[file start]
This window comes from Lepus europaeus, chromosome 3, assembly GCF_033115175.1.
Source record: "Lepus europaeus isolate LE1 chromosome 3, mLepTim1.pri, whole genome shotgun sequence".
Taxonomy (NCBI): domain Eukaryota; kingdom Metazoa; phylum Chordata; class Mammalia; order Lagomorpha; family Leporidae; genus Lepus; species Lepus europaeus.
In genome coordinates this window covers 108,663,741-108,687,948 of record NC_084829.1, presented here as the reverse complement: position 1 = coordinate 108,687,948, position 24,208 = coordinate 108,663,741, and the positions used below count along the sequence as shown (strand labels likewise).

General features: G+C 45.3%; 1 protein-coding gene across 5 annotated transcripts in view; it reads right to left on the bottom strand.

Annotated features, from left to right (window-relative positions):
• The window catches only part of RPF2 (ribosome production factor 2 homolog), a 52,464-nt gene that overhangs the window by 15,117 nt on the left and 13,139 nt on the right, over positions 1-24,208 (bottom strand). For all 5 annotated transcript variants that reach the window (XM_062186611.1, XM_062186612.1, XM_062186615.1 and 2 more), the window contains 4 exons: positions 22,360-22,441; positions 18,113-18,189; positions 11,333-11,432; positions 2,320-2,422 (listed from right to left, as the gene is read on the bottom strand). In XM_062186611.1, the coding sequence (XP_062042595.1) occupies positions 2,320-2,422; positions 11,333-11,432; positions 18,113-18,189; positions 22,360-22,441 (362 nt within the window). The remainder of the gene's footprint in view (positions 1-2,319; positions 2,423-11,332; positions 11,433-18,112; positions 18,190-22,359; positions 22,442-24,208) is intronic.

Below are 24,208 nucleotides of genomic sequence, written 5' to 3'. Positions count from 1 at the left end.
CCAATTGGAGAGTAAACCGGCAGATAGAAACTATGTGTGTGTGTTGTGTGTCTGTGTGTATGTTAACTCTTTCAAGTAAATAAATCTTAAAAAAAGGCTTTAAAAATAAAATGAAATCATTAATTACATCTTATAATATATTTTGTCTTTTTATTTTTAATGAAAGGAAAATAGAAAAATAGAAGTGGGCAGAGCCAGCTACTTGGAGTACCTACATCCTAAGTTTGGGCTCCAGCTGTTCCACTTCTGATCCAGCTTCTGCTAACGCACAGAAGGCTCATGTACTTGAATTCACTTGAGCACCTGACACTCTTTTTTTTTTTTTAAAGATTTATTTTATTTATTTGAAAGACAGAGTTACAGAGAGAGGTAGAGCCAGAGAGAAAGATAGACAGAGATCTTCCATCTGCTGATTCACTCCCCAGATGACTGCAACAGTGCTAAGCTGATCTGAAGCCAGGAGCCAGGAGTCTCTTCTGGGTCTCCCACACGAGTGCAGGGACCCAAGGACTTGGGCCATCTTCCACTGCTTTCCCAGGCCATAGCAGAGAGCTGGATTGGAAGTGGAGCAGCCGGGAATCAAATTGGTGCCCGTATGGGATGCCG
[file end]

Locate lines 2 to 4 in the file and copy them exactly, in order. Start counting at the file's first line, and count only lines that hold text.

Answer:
Source record: "Lepus europaeus isolate LE1 chromosome 3, mLepTim1.pri, whole genome shotgun sequence".
Taxonomy (NCBI): domain Eukaryota; kingdom Metazoa; phylum Chordata; class Mammalia; order Lagomorpha; family Leporidae; genus Lepus; species Lepus europaeus.
In genome coordinates this window covers 108,663,741-108,687,948 of record NC_084829.1, presented here as the reverse complement: position 1 = coordinate 108,687,948, position 24,208 = coordinate 108,663,741, and the positions used below count along the sequence as shown (strand labels likewise).